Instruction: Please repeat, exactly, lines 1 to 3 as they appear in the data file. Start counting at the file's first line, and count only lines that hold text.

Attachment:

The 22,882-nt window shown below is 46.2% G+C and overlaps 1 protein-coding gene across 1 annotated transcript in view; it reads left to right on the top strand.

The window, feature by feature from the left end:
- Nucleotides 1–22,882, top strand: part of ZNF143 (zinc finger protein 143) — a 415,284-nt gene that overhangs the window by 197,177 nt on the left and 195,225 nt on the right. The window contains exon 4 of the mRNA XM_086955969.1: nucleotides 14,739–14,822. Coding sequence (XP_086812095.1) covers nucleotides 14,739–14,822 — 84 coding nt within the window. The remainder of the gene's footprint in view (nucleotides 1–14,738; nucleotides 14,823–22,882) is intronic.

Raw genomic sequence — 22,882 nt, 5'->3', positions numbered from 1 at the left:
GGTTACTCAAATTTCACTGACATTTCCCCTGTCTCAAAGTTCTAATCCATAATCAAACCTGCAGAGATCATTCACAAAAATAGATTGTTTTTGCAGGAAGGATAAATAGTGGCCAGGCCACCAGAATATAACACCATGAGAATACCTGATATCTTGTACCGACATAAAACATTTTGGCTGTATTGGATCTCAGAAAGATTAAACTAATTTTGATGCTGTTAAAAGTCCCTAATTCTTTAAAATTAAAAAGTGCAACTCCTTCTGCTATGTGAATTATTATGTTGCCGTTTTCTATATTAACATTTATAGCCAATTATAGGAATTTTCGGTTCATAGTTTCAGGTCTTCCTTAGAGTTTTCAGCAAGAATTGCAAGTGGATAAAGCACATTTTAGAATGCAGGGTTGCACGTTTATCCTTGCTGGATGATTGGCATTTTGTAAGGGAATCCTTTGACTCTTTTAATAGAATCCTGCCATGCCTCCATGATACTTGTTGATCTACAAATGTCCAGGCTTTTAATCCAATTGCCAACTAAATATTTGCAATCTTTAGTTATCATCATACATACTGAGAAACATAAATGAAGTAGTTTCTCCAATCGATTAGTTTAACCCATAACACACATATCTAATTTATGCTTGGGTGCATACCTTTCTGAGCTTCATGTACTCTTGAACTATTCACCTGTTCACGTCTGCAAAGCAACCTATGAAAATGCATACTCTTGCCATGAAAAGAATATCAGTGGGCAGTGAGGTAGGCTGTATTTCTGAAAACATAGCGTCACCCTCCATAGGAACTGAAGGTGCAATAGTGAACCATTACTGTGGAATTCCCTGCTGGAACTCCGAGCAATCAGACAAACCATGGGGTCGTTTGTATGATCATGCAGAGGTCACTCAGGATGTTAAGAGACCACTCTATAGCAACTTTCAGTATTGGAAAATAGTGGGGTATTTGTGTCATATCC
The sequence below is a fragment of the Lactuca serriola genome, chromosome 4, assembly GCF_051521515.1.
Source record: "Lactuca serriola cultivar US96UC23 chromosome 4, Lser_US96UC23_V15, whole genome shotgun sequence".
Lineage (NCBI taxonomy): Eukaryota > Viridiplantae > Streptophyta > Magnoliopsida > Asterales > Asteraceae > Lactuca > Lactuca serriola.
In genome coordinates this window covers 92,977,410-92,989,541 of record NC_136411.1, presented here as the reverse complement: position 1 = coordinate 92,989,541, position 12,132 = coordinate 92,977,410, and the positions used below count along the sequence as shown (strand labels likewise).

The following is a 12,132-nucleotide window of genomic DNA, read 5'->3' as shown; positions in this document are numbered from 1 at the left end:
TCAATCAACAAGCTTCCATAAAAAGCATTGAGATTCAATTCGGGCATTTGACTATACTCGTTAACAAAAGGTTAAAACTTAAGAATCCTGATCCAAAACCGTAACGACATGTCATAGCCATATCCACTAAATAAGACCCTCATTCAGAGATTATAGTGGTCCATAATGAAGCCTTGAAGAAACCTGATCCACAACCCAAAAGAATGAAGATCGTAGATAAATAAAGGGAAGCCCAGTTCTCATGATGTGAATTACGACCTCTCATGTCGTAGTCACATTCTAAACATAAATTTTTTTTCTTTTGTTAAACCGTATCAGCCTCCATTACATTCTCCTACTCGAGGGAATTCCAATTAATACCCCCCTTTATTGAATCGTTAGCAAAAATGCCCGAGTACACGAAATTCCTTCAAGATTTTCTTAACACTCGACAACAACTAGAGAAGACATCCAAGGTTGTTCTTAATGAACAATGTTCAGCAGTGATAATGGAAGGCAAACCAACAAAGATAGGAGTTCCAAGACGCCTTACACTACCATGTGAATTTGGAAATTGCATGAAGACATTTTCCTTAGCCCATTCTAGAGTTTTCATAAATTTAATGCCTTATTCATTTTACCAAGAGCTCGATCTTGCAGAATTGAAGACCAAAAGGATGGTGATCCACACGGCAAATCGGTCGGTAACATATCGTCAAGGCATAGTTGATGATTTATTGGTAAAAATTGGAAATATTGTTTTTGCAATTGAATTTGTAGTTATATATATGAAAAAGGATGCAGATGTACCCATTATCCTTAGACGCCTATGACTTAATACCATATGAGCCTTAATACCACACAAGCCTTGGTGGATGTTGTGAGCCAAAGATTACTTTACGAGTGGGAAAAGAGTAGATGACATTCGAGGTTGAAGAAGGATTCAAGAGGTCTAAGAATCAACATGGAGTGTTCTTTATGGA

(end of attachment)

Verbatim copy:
The 22,882-nt window shown below is 46.2% G+C and overlaps 1 protein-coding gene across 1 annotated transcript in view; it reads left to right on the top strand.

The window, feature by feature from the left end:
- Nucleotides 1–22,882, top strand: part of ZNF143 (zinc finger protein 143) — a 415,284-nt gene that overhangs the window by 197,177 nt on the left and 195,225 nt on the right. The window contains exon 4 of the mRNA XM_086955969.1: nucleotides 14,739–14,822. Coding sequence (XP_086812095.1) covers nucleotides 14,739–14,822 — 84 coding nt within the window. The remainder of the gene's footprint in view (nucleotides 1–14,738; nucleotides 14,823–22,882) is intronic.